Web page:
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HOW TO PREPARE YOUR PARTS FOR FINISHING

August 17, 2020


The machine run is over, the parts are finished, and now it’s time to bung them on a pallet and ship them to the anodizing shop. But wait a second: there is more you can do!  In fact, there is a LOT more you can do to ensure you get the best possible anodizing.

 Inspect your parts

We frequently receive parts that have clearly not been inspected prior to shipment to our shop. Edges that have not been deburred, missing holes, cosmetic surfaces that have clearly been missed…we have seen it all. Even though we conduct a cursory receiving inspection, the purpose of that inspection is primarily to confirm quantities and ensure there was not damage during transportation. Sometimes we don’t notice manufacturing defects and other irregularities until the parts reach final inspection in our shop, at which point they are probably scrap. That’s a huge waste of money because you not only shipped the part but you’re going to have to re-make it, and we’re still going to charge you for processing the reject. Sorry!

Clean your parts

It’s rare, but we have actually rejected shipments of parts because they were too dirty. Machining fluid, lubricants, metal shards, greasy hand prints, footprints (yes, footprints!) foreign object debris, bird turd, PVC wrapping and various other impediments to good anodizing have been known to arrive in our shop, still attached to parts. While parts go through a number of cleaning processes prior to anodizing, none of them is intended to deal with the list of offences to harware hygiene I just listed. We have had customers inquire how gunk got into the holes on their parts, or why there are metal filings messing with high tolerance threads. The simplest reason is usually the correct one: it was there when you sent us the parts. Anodizing doesn’t create hole gunk or metal shavings! Similarly, grease and other forms of shop grime – even mill marks – will not be removed without very aggressive cleaning and degreasing, which many metal finishing shops are not set up for. When the parts leave your building, they should be clean of any dirt, soil, foreign substances and also free of corrosion.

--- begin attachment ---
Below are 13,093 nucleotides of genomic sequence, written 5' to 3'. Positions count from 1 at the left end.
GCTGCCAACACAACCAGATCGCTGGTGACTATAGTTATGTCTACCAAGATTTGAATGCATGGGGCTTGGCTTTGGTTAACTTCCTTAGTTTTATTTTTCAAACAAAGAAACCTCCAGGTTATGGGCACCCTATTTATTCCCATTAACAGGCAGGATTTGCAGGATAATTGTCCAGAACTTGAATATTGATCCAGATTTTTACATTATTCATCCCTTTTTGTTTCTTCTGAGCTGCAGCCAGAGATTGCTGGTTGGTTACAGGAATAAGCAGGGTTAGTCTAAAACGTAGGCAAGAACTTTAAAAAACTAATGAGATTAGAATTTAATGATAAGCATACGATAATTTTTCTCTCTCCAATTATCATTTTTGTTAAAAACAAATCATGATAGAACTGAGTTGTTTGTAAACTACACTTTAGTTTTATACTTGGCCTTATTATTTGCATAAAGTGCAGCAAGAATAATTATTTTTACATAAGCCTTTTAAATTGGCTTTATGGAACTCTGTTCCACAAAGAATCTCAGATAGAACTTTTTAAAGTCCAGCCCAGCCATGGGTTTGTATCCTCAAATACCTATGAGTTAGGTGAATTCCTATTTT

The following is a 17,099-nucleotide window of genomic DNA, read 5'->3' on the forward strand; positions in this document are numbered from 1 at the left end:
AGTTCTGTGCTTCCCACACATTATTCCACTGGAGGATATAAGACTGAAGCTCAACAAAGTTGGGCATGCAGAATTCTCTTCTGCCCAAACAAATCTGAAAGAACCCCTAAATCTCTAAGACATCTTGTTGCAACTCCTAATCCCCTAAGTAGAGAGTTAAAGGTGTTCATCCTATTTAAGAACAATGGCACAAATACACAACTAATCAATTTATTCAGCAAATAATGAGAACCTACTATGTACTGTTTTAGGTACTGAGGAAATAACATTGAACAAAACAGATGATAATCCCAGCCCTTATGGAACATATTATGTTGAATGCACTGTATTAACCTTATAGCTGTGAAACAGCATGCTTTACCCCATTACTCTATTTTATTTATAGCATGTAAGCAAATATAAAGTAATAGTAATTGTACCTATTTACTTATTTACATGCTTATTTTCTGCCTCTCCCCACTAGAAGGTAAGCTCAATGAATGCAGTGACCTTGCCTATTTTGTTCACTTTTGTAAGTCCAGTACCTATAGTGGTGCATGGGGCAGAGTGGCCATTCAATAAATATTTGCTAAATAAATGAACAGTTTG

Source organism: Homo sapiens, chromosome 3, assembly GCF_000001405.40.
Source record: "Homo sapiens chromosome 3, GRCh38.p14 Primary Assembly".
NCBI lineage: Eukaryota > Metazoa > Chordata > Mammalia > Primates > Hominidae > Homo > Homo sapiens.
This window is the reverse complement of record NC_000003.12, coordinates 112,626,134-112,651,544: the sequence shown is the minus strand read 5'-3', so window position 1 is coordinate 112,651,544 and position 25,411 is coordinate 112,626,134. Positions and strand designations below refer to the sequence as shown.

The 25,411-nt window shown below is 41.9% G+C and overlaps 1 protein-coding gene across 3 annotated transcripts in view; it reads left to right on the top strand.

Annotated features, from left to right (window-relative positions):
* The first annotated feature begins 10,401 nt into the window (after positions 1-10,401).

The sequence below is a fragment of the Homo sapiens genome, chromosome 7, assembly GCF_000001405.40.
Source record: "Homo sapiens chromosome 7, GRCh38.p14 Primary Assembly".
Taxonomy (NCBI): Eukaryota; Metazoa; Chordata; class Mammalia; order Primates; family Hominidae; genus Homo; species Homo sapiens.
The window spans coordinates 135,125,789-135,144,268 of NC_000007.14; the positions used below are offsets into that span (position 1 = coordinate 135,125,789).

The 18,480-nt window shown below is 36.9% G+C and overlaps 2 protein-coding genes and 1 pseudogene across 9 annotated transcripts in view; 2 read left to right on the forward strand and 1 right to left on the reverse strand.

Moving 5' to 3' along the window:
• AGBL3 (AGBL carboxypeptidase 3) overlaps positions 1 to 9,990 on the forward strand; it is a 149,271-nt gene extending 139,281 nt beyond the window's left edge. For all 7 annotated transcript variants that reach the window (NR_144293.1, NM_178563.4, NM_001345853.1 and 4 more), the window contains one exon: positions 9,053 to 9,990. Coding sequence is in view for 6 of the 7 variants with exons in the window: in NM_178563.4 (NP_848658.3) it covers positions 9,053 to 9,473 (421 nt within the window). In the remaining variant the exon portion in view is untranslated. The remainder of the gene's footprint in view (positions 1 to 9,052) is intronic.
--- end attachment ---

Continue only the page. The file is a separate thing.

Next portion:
Package your parts properly

My heart sank not long ago when some beautiful, cosmetic parts were ready for pickup and the customer arrived with an open, flat deck truck in the middle of a rainstorm. He threw a tarp over the pallet and away he went. Rain won’t damage the anodizing, but that was still a hard thing to watch. Generally speaking, we will send your parts back to you the way you sent them to us. If they were individually packaged when they arrived, you can expect them back the same way, even in the same material, as long as it’s not greasy and dirty. If your parts were tumbled into a box, well, we wouldn’t do that. But we would assume that apart from preventing damage to the finish, no other special handling was required. For large, machined parts, our favorite customer packaging – most commonly used on repeating orders – are foam-lined crates with slots for individual parts. They are well protected and almost impossible to damage during transit. We have received any number of cardboard boxes that have been ripped open, run over, crushed, soaked, slit, and subjected to a range of other indignities. Make sure your parts are well packaged!

Provide instructions

In this series of articles, I have often mentioned the importance of purchase orders. If you absolutely need something, put it on your purchase order! That includes shipping and packaging instructions, manual cleaning, special handling, or virtually anything else you can think of.

For a free consultation on your anodizing, chem conversion, NDT or primer requirements, please call me at +1 (604) 459-2868.